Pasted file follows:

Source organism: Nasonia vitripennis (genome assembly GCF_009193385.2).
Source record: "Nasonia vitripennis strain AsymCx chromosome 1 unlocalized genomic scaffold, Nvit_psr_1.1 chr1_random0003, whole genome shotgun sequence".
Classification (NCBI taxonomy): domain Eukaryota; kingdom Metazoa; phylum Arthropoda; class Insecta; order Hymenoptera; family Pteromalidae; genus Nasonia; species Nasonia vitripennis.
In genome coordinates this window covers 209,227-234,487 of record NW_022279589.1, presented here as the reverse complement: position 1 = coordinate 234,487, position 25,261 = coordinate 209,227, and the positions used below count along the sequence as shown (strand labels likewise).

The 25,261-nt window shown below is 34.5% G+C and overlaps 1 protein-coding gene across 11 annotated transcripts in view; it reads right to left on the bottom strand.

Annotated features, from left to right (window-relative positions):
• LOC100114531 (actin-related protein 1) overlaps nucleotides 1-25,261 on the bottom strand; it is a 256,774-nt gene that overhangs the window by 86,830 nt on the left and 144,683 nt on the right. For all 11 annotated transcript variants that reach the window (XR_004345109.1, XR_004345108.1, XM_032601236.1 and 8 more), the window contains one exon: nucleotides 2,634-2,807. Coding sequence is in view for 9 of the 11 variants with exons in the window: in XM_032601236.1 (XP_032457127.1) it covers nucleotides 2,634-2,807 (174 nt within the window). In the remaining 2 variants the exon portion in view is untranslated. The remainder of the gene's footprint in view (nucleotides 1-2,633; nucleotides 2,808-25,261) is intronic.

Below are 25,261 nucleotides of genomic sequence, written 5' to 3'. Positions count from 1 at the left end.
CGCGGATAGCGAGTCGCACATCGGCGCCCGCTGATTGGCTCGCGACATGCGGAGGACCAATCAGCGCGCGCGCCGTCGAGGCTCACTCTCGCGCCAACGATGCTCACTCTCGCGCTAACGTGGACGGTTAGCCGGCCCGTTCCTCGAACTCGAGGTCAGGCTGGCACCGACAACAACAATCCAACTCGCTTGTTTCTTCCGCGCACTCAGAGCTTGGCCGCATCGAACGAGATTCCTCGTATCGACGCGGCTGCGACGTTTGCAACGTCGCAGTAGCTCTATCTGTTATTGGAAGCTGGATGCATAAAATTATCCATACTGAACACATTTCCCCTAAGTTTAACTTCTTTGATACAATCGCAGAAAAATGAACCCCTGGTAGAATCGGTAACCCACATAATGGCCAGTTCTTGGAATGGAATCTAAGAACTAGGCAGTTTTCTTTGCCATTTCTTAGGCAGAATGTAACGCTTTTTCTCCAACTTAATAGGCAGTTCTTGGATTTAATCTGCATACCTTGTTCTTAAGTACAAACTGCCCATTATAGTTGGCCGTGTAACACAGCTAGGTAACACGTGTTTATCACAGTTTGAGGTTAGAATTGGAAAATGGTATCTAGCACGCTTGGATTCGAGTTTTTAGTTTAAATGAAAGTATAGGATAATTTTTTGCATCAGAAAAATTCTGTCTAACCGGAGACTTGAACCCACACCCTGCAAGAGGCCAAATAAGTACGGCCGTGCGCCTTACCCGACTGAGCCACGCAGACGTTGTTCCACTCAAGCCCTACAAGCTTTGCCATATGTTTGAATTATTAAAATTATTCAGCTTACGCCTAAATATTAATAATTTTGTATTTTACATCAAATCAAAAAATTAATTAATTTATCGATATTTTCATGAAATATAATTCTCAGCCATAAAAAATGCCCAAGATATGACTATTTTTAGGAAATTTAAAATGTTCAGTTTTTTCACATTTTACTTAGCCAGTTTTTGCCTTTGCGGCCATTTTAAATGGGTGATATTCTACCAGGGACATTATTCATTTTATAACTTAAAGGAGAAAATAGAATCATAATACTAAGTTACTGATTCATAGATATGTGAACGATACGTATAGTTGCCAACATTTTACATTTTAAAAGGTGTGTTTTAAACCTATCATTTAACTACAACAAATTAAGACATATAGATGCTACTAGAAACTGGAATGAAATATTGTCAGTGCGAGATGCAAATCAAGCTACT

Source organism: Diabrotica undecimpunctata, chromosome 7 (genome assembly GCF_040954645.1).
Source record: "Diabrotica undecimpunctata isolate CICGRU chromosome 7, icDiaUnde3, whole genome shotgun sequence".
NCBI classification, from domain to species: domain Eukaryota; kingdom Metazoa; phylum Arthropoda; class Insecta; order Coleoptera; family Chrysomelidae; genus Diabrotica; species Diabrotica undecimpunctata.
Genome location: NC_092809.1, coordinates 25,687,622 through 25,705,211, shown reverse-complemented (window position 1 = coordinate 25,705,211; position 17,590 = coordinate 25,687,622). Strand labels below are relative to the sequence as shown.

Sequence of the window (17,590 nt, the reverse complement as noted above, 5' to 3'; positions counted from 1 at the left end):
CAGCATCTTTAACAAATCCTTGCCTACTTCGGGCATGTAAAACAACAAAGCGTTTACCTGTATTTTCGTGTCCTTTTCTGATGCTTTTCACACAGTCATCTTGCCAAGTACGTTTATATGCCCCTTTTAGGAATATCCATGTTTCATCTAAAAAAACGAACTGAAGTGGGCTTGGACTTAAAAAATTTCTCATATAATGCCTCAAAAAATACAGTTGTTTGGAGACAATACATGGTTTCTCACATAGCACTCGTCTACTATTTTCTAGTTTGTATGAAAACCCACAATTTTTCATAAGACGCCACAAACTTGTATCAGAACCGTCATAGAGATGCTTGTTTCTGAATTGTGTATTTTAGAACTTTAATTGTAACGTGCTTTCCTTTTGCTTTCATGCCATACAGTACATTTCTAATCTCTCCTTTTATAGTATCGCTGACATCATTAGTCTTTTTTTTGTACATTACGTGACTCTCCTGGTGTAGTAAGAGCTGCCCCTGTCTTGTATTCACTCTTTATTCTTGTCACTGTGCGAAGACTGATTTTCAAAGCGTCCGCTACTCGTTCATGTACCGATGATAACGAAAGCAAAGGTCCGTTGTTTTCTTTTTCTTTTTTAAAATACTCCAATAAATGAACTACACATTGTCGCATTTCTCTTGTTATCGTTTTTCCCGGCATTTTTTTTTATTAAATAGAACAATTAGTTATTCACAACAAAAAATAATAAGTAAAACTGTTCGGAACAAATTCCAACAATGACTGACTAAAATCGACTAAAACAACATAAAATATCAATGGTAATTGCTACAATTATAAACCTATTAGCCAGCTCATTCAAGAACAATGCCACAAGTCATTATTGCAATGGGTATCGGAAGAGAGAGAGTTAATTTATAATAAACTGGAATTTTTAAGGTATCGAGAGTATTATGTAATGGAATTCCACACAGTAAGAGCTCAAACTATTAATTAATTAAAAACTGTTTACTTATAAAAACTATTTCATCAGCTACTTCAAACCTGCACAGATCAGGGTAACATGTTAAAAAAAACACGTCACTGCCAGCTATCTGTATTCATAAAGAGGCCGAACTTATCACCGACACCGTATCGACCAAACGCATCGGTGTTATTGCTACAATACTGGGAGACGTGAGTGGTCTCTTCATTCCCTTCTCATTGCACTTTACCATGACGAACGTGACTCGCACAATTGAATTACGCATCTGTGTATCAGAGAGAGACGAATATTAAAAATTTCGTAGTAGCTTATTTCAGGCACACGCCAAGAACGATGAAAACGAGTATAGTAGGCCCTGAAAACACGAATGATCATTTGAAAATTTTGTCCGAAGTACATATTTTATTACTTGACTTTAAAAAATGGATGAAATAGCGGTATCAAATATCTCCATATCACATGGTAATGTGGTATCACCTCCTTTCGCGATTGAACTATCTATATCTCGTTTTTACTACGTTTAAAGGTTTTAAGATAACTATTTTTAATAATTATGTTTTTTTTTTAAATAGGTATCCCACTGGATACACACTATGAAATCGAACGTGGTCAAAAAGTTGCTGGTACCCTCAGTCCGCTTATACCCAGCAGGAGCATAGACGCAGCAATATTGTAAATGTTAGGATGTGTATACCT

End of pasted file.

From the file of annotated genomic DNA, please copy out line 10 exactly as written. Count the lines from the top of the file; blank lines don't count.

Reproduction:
Source organism: Diabrotica undecimpunctata, chromosome 7 (genome assembly GCF_040954645.1).